Steelers v Lions, 2nd quarter, 0:38.

Terrell Edmunds is lined up just behind T.J. Watt.

The Lions followed the above run with three plays not in their jumbo set and settled for a field goal. This one is close to that set, with an extra lineman but only one tight end and two receivers. You can see the Steelers starting to figure out the formation though. Look at the top with Highsmith dropping and Heyward heading outside against Decker. Look at Terrell Edmunds shooting a gap to force the blocks to be made in the backfield. The Steelers started turning up the aggression on this second drive, loading the box and blitzing into the outside gaps.

After halftime the Steelers would try this defense again.

Steelers v Lions, 3rd quarter, 14:51.

Taylor Decker is fourth from the bottom of the screen. Not easy to find, but he’s matched up with Cameron Heyward.

Again Decker is the key to this run, and he continues his fantastic day against the Steelers by taking on and beating Cameron Heyward 1v1. With Heyward out of the way, it’s extra tackle Matt Nelson on Schobert and blocking tight end Brock Wright on Terrell Edmunds to spring the run. The Steelers lose both of those mismatches, and even their latest adaptation, replacing the strong side corner with safety Miles Killebrew doesn’t work. Minkah Fitzpatrick tries to tackle Swift high, but Swift is a self-respecting running back, he isn’t going to go down to a safety like that.

We saw a lot of sloppy tackling in Week 10, and we saw a lot of tackle attempts like Terrell Edmunds here, a blocked man getting all of one hand on the runner.

Steelers v Lions, 3rd quarter, 12:19.

Henry Mondeaux (#99) is the defensive end to the left side of the screen.

It wasn’t just missing tackles though. Even with the Steelers adjustments to this point, they were still losing the 1v1 matches and giving up big gains. Henry Mondeaux gets sealed inside. Terrell Edmunds bursts through the gap to force the run inside, but with Mondeaux blocked, there’s just enough room for the back to squeeze through, some missed tackles and Minkah Fitzpatrick only a few plays after he left the field with an injury not being able to make a sharp cut and it’s another touchdown.

Detroit attacked the Steelers weakness in their defensive line depth and their lack of inside linebackers that can take on guards. The NFL doesn’t have a lot of Vince Williams clones running around out there anymore. The only player they really had to worry about in run defense was Cameron Heyward.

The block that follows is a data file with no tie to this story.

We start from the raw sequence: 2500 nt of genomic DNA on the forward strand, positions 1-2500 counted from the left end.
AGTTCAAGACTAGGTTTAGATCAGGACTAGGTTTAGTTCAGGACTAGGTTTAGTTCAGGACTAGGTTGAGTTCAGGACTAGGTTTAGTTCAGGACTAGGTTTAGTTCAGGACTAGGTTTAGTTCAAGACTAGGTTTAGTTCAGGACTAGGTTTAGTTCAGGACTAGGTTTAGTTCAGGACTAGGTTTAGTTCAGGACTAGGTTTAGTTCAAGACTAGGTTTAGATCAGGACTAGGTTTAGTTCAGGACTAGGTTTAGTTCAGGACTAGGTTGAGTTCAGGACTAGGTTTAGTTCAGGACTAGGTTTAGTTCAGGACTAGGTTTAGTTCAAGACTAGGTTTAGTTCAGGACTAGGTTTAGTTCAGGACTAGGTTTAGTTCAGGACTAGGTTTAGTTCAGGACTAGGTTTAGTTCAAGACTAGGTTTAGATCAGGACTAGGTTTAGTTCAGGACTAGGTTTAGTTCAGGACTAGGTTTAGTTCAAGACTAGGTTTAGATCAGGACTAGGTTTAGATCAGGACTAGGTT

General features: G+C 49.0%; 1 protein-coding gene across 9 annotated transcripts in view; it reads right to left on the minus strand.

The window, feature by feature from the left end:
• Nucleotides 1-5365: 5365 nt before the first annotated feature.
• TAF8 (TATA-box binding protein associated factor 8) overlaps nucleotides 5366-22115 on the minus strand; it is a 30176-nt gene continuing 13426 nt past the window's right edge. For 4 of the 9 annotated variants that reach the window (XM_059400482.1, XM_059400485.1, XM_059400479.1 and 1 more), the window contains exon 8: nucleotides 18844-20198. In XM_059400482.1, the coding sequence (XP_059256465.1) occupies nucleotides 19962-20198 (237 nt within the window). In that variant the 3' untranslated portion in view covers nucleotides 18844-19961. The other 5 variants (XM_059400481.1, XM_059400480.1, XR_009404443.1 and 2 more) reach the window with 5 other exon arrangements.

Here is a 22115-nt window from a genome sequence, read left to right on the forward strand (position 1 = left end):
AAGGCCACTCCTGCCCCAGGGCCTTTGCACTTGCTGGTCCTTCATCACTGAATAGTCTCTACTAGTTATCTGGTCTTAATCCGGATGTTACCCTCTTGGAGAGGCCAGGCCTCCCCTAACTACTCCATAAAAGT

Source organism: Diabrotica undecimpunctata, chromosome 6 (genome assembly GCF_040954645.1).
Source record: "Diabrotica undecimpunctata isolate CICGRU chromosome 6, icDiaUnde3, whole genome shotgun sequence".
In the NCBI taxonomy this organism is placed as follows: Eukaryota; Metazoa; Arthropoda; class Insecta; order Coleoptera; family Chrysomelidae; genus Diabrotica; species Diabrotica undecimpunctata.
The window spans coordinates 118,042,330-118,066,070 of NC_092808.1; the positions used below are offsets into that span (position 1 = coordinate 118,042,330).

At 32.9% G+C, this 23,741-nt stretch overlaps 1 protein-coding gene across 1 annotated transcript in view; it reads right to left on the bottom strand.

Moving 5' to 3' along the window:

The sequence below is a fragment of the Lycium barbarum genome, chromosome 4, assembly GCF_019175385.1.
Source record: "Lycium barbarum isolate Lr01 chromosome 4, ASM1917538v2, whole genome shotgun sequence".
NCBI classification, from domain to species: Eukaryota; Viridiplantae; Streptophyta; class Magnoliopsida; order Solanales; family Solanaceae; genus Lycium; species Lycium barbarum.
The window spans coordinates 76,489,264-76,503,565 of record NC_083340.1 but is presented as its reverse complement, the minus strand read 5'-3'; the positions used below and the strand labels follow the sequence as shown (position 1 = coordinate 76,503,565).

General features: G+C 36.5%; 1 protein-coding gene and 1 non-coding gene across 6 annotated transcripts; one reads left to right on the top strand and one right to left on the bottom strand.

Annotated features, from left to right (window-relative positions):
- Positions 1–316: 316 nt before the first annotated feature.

Congratulations if you made it this far. It wasn’t fun. But that was it, that was the last of the bad plays. Now we get to look at how the Steelers solved the Lions strategy.

Steelers v Lions, 4th quarter, 9:18.

Cameron Heyward is 2nd from the bottom on the line, Alex Highsmith is farthest to the top.

Cameron Heyward is now lined up on the strong side, outside of the tackle. See how Taco Charlton drops and then attacks inside Heyward. The Steelers moved Cameron Heyward outside and made him the edge defender, then attacked with numbers inside of him. Heyward draws multiple blockers and the other lineman hold their own finally, and it’s a tackle for a loss from the backside pursuit.

Steelers v Lions, 4th quarter, 4:27.

Same set up as the last one.

With Cameron Heyward locking down the strong side, the Lions tried rushing to the weak side. But they can’t get a body on Terrell Edmunds, and it’s a 2v1 with Edmunds and Highsmith against Taylor Decker. They win that and it’s another loss.

The Steelers admitted they took too long reacting to the formation and solving it, but that’s largely because the formation was hitting them at their weakest point, their defensive line depth. Finding the right way to leverage Cameron Heyward so they weren’t relying on anyone else to win a 1v1 with a lineman to stop the run isn’t an easy adjustment to make. Cameron Heyward can’t be everywhere, and Chris Wormley, Isaiah Buggs, Henry Mondeaux and Isaiahh Loudermilk weren’t winning 1v1 reliably.

There is one last thing I need to cover.

The previous play, pre-snap.

The broadcast didn’t catch it very often, but the Lions were motioning lineman around a lot, and with the Steelers adapting their defense on the fly they didn’t always adjust to the Lions flipping the strong side right. One player out of position even a little bit made the job of stopping the Lions power run game significantly harder. Once they got it down, though, the Lions offense was done.


The Point:

For the majority of the time, the Pittsburgh Steelers actually shut down the Detroit Lions run game. Unfortunately, it’s the 20-minute time period in which they didn’t which was all the difference in the game as the Lions scored all of their 16 points during the time it took the Steelers to figure things out.

In Tuesday’s press conference, Steelers head coach Mike Tomlin alluded to the fact head coach Dan Campbell was calling the plays which was not what they expected. That showed up in the Lions going all-in on their jumbo set, power-run game. Before Week 10, the Lions had used an extra lineman 33 times in 8 games. Against the Steelers they used an extra lineman 28 times. They also increased their tight end usage by around 20 snaps. Perhaps this was the wrinkle that gave the Lions just enough of an opportunity to stay in this game. If nothing else, Coach Campbell stuck with what was working for as long as he could. Of course, nothing else the Lions tried worked at all.